[sdiy] When good caps go bad!

Adam Inglis 21pointy at tpg.com.au
Wed Jun 11 03:19:04 CEST 2014

perusing your blog, it struck me that it should be recommended reading  
for anyone about to purchase a vintage synth!
Some real horror stories there...

On 11/06/2014, at 10:27 AM, John Henson wrote:

> I guess everyone's experiences of bad Caps depends on their own  
> experiences, and what they have to repair, if a Tech.
> I definitely do not hold with the "re-cap everything" mania that  
> seems to have taken over the synth world over the last few years,  
> and don't do it myself with the exception of as Gordon pointed out,  
> cheap SMPSU's where they do get a very hard time and are poorly  
> spec'd for the long haul, and a lot of the time do need replacement.
> But there are exceptions, the Tantalum bead capacitors across the  
> power rails in mainly American products are prone to going short, I  
> have personally seen this dozens of times, and if the client agrees,  
> I will replace them all in a synth with higher voltage rated low ESR  
> electrolytics, there are usually less than 20 of these in an  
> American synth. That being said, where Tantalum's are used for  
> timing purposes or in the audio chain I have never seen a problem,  
> and in fact in a few Korg Polysix's where the LFO and PWM timing  
> calibrations couldn't be achieved with their Electrolytics, I  
> replaced them with Tant's which sorted that one right out, the  
> lowest speeds of course!
> Over the years I have had surprisingly few problems with disc  
> ceramics, sorry Gordon, but perhaps we fix different things,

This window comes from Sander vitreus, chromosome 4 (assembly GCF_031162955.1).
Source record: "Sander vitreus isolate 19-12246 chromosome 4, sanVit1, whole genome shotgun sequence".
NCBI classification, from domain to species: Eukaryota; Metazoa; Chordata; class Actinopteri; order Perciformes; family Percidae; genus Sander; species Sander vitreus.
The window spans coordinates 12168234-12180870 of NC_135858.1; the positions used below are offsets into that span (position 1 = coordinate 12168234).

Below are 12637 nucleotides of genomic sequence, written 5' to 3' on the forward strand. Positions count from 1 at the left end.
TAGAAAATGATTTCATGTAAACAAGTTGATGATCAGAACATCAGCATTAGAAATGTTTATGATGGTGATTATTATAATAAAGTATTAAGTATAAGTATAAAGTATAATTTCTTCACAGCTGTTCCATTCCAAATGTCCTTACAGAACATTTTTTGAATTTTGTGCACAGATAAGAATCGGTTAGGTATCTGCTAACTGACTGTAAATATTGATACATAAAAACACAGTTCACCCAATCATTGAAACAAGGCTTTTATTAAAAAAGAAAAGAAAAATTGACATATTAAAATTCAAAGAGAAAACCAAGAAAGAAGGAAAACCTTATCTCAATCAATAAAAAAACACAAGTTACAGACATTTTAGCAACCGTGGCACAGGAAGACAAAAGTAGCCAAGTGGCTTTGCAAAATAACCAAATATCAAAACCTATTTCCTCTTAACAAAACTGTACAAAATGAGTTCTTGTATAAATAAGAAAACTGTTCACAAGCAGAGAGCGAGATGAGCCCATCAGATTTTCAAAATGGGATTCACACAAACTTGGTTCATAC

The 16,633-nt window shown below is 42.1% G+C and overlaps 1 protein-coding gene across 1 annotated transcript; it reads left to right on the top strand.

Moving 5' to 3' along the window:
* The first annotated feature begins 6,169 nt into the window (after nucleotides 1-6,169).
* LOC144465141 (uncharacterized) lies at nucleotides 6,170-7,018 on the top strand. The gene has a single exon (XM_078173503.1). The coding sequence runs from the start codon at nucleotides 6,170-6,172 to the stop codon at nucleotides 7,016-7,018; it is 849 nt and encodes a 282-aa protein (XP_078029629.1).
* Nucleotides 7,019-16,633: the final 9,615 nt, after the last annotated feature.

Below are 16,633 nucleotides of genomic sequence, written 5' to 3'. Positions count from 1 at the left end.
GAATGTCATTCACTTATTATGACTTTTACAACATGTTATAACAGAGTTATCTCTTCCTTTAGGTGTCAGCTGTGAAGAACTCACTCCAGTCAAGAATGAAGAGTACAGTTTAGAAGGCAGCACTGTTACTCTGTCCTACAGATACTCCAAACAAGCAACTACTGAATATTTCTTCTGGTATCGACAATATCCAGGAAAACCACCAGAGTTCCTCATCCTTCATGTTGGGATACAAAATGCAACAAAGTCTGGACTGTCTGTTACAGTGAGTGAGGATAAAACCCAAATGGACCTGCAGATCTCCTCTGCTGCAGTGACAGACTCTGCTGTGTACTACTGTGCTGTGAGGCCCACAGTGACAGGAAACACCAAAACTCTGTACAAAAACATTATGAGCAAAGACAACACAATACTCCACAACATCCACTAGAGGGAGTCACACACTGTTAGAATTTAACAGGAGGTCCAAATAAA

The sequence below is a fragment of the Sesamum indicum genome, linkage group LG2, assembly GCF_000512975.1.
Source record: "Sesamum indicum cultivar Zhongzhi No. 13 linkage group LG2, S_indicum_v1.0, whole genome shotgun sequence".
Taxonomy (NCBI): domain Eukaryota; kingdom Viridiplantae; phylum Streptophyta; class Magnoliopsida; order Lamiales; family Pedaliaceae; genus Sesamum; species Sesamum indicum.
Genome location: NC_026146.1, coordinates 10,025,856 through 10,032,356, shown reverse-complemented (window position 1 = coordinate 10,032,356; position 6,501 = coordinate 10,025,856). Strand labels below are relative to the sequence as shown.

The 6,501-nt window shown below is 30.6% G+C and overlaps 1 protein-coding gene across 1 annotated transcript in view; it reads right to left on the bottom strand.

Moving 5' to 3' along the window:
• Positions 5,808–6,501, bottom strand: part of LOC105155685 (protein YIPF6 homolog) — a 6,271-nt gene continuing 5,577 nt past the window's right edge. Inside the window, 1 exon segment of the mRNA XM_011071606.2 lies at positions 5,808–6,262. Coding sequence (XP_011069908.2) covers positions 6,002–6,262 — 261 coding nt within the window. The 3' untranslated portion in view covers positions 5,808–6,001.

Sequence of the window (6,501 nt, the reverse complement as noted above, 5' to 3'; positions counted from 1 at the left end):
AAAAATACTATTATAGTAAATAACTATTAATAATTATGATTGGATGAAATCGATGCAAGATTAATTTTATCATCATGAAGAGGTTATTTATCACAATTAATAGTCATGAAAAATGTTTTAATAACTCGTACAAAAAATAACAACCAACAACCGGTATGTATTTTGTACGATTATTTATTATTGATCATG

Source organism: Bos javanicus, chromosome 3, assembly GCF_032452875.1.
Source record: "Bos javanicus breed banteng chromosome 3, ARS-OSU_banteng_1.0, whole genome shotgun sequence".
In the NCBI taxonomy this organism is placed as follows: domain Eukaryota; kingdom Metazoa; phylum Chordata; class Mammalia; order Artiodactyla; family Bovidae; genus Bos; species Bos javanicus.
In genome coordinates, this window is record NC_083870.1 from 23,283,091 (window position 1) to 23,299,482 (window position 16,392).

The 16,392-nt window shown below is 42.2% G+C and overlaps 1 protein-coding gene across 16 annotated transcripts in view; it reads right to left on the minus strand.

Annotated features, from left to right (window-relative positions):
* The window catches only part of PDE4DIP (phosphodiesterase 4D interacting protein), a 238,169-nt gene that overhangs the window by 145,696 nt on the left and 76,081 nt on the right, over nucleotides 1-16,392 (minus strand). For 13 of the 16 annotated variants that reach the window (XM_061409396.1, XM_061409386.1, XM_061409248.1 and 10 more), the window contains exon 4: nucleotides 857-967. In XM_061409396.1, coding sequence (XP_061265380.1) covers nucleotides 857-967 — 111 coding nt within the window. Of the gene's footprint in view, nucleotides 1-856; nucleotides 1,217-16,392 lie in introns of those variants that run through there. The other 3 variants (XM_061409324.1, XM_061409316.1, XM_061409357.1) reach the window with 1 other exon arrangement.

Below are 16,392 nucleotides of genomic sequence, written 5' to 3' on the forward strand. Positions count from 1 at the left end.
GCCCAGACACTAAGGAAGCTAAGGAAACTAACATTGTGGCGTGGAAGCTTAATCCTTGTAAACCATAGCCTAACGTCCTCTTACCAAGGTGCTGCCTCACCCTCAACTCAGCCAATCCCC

> although I have a Jupiter 8 CPU board which keeps draining it's  
> backup battery, and at this stage it's either a faulty Ceramic Disc  
> cap or a faulty memory chip, and my instinct leads towards those  
> caps at this time.
> I bought a secondhand Tek TDS420 about a year ago which passed it's  
> diagnostics when I bought it but within a week was failing it's boot  
> diagnostics every time on one or other of the Analog interface  
> systems. When I got round to opening it up, it showed Electrolytics  
> leaking all over both boards, with the same symptoms as battery acid  
> damage, including bad smells, eaten through tracks and dead chips.  
> This Scope is all surface mount stuff, so perhaps SMT Electrolytics  
> are something to worry about for the future. I replaced all the caps, 
> 45 of them, repaired the damaged tracks and replaced the dead chips  
> and the scope has been good since.
> Random Electrolytic failures really are that, the Bi-Polar caps in  
> Roland synths have cropped up many times, something to watch for but  
> nothing I would instinctively replace.
> John
> www.retroactivesynth.com
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